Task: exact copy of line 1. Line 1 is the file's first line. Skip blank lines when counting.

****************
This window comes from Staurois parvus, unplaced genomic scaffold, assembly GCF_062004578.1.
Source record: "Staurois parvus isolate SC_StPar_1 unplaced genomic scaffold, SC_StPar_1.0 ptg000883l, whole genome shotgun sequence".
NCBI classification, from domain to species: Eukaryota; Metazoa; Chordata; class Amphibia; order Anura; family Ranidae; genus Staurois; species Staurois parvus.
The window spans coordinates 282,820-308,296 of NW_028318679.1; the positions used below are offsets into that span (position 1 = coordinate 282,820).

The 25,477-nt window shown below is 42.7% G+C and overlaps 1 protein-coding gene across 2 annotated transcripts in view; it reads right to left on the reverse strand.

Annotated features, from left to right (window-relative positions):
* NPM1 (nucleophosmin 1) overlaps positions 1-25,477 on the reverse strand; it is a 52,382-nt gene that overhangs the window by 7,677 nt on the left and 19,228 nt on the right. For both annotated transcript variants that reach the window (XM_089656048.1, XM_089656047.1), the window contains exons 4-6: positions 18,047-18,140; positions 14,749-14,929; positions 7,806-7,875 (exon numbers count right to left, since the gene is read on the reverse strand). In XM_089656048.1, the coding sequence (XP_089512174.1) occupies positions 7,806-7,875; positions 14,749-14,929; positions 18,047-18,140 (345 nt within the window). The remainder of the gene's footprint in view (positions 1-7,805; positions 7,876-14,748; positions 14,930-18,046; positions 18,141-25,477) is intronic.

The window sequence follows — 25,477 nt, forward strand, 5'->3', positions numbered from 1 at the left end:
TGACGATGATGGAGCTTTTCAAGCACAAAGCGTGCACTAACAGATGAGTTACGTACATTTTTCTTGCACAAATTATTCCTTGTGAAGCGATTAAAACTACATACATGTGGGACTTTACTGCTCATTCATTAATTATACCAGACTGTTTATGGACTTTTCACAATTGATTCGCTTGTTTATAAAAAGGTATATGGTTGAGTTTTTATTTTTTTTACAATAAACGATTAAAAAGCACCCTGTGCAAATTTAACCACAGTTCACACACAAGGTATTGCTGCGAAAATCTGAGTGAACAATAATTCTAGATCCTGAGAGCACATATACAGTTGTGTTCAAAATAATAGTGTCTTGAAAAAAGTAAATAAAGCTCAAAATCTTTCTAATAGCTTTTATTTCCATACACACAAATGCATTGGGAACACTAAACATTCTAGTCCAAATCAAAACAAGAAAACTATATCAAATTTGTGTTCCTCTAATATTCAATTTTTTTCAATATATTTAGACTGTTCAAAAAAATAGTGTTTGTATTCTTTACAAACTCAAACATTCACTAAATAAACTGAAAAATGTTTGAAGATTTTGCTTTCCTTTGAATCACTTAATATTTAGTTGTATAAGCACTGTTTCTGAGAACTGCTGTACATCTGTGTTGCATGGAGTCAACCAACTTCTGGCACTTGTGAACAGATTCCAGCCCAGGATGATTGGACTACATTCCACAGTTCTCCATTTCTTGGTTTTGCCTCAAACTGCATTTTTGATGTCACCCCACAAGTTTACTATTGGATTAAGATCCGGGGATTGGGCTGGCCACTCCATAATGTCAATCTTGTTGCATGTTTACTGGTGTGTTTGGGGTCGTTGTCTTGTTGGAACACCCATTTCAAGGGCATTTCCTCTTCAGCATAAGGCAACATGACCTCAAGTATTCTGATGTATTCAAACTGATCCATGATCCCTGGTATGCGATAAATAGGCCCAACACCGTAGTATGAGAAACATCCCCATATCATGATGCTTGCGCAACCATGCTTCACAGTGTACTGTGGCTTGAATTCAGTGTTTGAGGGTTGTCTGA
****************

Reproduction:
This window comes from Staurois parvus, unplaced genomic scaffold, assembly GCF_062004578.1.